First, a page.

What is ‘Cyber Monday’
Cyber Monday, also known as “Black Monday,” is an e-commerce term, referring to the Monday following the U.S. Thanksgiving weekend. As brick and mortar stores do with Black Friday, online retailers will usually offer special promotions, discounts, and sales on this day; traditional retailers will offer exclusive, “website only” deals. It’s known as the unofficial start of the online holiday shopping season.
BREAKING DOWN ‘Cyber Monday’
While Black Friday remains the biggest shopping day of the year overall, Cyber Monday is the biggest online shopping day. E-tailers often herald their promotions and sales prior to the actual day to compete against the Black Friday offerings at brick-and-mortar stores. For example, some retailer’s Cyber Monday deals are available at 12:01 A.M. on Thanksgiving Day. As a result, in terms of overall sales figures, Cyber Monday is quickly catching up to Black Friday.
The term Cyber Monday was coined in 2005 by Shop.org, the online arm of the National Retail Federation (NRF). The trade association had noted that, for the last few years, web purchases often spiked on the Monday after Thanksgiving. There were a few different theories as to why.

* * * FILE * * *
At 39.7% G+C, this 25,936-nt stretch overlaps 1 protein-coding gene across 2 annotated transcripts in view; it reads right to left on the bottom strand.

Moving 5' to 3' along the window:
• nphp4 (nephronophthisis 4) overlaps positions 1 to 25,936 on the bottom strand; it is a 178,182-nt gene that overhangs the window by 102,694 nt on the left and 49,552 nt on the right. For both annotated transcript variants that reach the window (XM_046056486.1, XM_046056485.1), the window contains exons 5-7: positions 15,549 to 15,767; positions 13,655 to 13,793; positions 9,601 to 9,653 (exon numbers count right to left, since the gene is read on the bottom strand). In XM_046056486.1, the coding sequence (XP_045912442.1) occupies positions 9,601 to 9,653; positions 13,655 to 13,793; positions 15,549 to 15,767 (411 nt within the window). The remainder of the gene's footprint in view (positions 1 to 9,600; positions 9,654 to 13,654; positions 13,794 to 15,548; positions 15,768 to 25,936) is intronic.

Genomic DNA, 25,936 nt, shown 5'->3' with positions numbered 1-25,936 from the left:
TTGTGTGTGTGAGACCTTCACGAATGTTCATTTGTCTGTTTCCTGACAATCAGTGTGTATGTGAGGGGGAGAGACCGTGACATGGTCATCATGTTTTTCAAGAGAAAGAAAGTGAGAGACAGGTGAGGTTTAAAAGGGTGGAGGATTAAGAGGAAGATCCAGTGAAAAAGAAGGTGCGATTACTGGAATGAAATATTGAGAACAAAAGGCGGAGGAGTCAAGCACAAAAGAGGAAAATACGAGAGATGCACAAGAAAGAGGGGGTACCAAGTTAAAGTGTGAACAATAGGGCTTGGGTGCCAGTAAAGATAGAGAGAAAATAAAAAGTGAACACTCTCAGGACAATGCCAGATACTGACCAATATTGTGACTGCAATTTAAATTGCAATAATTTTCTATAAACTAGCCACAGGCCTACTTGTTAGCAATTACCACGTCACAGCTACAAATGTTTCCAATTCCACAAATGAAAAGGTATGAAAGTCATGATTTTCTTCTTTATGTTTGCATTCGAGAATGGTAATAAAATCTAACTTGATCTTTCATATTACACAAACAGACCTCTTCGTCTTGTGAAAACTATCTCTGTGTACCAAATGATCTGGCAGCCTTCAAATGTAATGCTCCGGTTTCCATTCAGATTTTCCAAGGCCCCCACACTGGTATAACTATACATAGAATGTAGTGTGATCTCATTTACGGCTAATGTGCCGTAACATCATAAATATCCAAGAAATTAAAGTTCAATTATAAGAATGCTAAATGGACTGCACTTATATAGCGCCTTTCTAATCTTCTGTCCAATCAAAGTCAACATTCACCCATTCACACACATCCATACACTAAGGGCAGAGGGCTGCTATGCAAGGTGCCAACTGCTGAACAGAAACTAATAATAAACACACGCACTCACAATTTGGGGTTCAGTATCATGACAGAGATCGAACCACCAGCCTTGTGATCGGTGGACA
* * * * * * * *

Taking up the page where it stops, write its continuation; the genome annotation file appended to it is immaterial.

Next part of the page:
One suggested that people saw items in stores and shopping malls over the weekend but waited until Monday to buy them at work, where they had computers with faster internet connections. (Remember, in the early 21st century, there were no smartphones or tablets, and high-speed, broadband options for residences were in their infancy.) Another related the phenomenon to the unpleasant experience Thanksgiving-weekend shopping had become. If you were looking to land some phenomenal post-Turkey Day bargains, you could skip the family feast, camp out in the parking lot of your favorite store and fight your way through a mob of rabid bargain hunters at the break of dawn on Black Friday. Or you could roll out of bed on Monday morning, pour yourself a cup of coffee and browse the web for rock-bottom prices. Tough choice.
With its official naming, the day became designated as one for deals and discounts, reinforcing its popularity. That year, in 2005, Cyber Monday sales rose 26%, to $486 million. By 2011, they’d hit the $1.25 billion mark. In 2012, a CouponCabin.com survey found that 42% of consumers planned to scope out the deals on Black Friday but make their purchases on Cyber Monday.
In 2014, the Cyber Monday online deals (which, by this time, were often available on Black Friday as well) were so appealing, many shopping websites were overwhelmed with visitors. While some sites slowed to a snail’s pace, others (including HP.com and BestBuy.com) crashed altogether. Even so, e-commerce sales hit record highs, around $2.4 billion.
Each year’s sales historically top the last; in 2018, sales jumped 19.3% from 2017 as a record $7.9 billion was spent online, according to data compiled by Adobe Analytics.
Major Cyber Monday Websites
For store-specific sales, the biggest participants of Cyber Monday include:
- Best Buy.com
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